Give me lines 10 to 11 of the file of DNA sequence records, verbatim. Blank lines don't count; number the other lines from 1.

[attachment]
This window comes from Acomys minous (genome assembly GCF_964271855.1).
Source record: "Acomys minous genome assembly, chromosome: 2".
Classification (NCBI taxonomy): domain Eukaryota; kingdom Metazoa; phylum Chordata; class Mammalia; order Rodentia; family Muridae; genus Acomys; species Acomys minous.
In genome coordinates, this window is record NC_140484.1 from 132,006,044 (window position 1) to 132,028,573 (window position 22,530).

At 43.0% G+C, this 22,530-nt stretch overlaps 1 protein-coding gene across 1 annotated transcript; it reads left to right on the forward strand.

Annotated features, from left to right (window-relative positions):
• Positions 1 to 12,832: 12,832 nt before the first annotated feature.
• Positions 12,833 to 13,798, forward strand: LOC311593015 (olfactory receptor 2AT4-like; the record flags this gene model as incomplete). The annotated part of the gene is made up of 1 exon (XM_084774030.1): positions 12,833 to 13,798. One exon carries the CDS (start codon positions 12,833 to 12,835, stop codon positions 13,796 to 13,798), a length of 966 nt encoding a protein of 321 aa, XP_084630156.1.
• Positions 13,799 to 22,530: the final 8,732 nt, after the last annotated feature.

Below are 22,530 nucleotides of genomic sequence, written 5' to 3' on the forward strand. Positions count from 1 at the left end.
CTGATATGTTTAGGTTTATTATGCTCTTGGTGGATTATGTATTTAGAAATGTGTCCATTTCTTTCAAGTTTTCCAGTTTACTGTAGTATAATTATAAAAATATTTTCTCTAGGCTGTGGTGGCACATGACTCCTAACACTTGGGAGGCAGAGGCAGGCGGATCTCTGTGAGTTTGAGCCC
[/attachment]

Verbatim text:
Below are 22,530 nucleotides of genomic sequence, written 5' to 3' on the forward strand. Positions count from 1 at the left end.
CTGATATGTTTAGGTTTATTATGCTCTTGGTGGATTATGTATTTAGAAATGTGTCCATTTCTTTCAAGTTTTCCAGTTTACTGTAGTATAATTATAAAAATATTTTCTCTAGGCTGTGGTGGCACATGACTCCTAACACTTGGGAGGCAGAGGCAGGCGGATCTCTGTGAGTTTGAGCCC